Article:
Publisher: 10tacle Studios
Developer: Deck 13
Release Date: March 2008
What do carnivorous plants, all the tea in the British Empire and an army of trained monkeys have in common? The answer: Jack Keane. What do you mean you've never heard of him? He's the dashing and bold rogue captain of the Charming Princess, the fastest ship on the London-India route. At least he is in his own imagination, because everyone else knows him as a perennially poverty-stricken, would-be adventurer with a faint air of cowardice and an irrational fear of snakes and heights.
Jack Keane is the somewhat incompetent titular hero of Deck 13's latest point-and-click adventure title set in the 19th century Colonial British Empire. The game starts off with Jack having the snot beat out of him by a pair of violently inclined debt collectors at the top of Big Ben in London. After his improvised escape, he agrees out of necessity to take on a lucrative assignment to escort a British Secret Service agent from Cape Town, South Africa, to Tooth Island, somewhere in the Indian Ocean. On the way, he meets Amanda, an audacious American with her own secret agenda, and he begins to unravel a dark conspiracy to bring down the Empire involving the nefarious Doctor T.
The third-person perspective, point-and-click interface is practically idiot-proof (of course they're always building new and improved idiots). Left-click serves to give small observations about items, and right-click performs an intelligent context-sensitive action such as "take," "talk to" or "use." By pressing and holding the X key, all of the available interactive spots are highlighted so the game is further simplified by removing the need to hunt for elusive hotspots. Jack can also speed through environments with a double-click of the mouse buttons so the overall pace of the game is kept fluid. His graphical inventory resides at the top of the screen for easy access, and you won't get anywhere without combining items, such as the rotten peg leg with the scurvy-ridden voodoo doll. OK, I made up that one.
Jack Keane features 13 chapters, six of which were playable in the preview build. In each chapter, you're restricted to a certain location so you won't be wandering around irrelevant areas wondering if that starfish you saw a few hours ago might have something to do with the bicycle-riding chimpanzee you're stuck on now. In addition, pressing the Tab key brings up a short list of things you need to do, so the frustration factor is kept to a minimum.
The simplicity the designers went for is reflected somewhat in the nature of the mostly logical puzzles littered throughout the game, which are never too taxing, especially for fans of the genre who will easily recognize some obvious solutions, such as those involving fuses and gunpowder, or fishing poles and sewing kits. The good news for veteran know-it-alls is that the puzzle difficulty curve climbs at a nice rate as the game progresses, so some of the later ones can be pretty baffling.
Jack's adventures take place in brightly lit, diverse locations saturated with lush primary colors. The style is straight out of toon-town, with crazy exaggerated angles and vibrant textures similar to the more recent Monkey Island games. The art serves to call attention to the comical content of the game, which not only attempts to parody a number of genres and adventure game conventions, but also includes some instantly recognizable references to pop culture material, such as "The Godfather."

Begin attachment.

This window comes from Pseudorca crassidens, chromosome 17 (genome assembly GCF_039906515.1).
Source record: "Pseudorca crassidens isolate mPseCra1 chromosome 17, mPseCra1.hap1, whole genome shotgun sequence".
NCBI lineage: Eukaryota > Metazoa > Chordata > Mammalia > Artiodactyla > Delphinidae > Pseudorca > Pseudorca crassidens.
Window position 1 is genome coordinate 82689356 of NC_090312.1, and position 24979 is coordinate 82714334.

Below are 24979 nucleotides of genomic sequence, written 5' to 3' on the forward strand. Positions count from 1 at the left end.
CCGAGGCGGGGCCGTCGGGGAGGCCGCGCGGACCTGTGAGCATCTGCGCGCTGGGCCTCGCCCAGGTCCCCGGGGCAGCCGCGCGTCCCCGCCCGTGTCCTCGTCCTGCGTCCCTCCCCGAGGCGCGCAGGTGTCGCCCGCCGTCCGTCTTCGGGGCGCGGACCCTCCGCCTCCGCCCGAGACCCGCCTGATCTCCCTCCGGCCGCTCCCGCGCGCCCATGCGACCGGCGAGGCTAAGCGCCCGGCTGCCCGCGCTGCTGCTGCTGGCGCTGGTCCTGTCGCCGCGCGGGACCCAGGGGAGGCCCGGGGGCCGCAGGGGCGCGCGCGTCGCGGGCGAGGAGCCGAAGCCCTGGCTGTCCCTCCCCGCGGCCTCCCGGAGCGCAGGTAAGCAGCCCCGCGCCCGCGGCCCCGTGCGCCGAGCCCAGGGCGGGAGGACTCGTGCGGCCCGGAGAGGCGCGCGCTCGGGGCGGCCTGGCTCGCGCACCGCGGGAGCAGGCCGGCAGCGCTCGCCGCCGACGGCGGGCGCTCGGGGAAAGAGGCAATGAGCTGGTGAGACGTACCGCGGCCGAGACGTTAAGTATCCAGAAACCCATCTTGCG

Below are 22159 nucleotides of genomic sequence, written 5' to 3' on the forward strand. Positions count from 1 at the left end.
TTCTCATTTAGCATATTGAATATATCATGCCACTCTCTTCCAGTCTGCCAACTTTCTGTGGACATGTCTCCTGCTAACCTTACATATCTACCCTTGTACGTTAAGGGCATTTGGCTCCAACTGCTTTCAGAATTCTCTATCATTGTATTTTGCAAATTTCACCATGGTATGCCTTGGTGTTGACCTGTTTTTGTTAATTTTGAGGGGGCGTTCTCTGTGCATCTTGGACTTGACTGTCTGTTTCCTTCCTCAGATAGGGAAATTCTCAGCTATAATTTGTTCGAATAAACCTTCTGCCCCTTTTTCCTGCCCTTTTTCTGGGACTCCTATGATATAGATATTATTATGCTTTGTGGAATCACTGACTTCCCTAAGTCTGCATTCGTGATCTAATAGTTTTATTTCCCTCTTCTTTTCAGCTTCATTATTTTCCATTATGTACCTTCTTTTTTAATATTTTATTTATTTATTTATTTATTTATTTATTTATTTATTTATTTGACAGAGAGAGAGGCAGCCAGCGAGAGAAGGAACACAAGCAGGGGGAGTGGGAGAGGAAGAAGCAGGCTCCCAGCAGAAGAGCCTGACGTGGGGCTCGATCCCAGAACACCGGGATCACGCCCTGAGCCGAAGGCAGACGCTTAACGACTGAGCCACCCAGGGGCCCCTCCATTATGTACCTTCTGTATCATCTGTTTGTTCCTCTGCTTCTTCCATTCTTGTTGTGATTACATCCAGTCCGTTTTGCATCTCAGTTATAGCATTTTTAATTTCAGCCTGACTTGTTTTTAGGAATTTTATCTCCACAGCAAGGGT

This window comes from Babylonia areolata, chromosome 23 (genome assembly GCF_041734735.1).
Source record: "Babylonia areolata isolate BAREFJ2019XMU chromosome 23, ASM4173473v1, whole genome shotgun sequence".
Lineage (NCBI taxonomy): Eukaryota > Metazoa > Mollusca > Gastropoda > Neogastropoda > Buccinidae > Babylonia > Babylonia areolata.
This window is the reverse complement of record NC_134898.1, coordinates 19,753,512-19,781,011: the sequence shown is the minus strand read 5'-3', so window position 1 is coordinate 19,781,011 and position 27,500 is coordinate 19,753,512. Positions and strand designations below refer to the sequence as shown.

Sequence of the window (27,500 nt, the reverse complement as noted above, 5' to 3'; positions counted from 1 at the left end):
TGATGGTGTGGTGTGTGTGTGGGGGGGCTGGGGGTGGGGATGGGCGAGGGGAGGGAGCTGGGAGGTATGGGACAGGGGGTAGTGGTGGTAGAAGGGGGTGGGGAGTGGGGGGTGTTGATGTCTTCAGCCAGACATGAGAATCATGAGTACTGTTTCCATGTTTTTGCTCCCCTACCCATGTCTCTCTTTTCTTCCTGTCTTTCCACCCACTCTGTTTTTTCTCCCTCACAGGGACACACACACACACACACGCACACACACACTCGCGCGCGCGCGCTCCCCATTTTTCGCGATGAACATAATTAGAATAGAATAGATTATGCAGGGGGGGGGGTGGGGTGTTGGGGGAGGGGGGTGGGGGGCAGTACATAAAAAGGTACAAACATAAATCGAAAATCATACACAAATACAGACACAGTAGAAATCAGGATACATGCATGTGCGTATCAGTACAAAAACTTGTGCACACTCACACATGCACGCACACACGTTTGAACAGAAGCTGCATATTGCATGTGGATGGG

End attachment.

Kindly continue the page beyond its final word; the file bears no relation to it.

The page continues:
A full orchestra-style soundtrack delivers some inspiring Hollywood-esque crescendos and fanfares along with a couple of jazzy numbers to fill in the silence while you adventure away.
The locations are strewn with various cartoon caricatures, complete with exaggerated mannerisms and brimming with dialogue. Voice acting is fittingly over-the-top and features plenty of posh-accented servants of the British Empire and a comically clichéd villain who stutters and cackles incessantly.
Talking to these characters, the obvious comparisons are with old LucasArts games where you have multiple interactive dialogue options from which to choose. Some of the chat is snappy and well written, and it's neat to note that the responses you get are often specific to your particular choice of branch in the dialogue tree. You'll also find out pretty quickly that you need to talk your way through certain situations, so the characters aren't just there for looks.
In addition to playing as Jack, certain portions of gameplay put you in the boots of the probable love interest, Amanda, who offers a fresh perspective. Since she is a sharpshooter armed with a musket, you also get a new skill set that the game lets you put to good use in solving her puzzles.
An unusual addition for the adventure game genre is unlockable extras, which add to the usually absent replay factor. While it's never made clear during the game, and this feature wasn't available in the preview build, it seems that going the extra mile to solve puzzles or collecting random items will unlock bonus features accessible from the main menu screen.
The obvious appeal of Jack Keane is for nostalgic point-and-click gamers seeking a new Guybrush Threepwood-inspired adventure, and while the references and approach are certainly there, Jack Keane looks to be less of a trip down memory lane and more of its own game with a different set of quirky characters, sun-drenched locations and style of witty banter.
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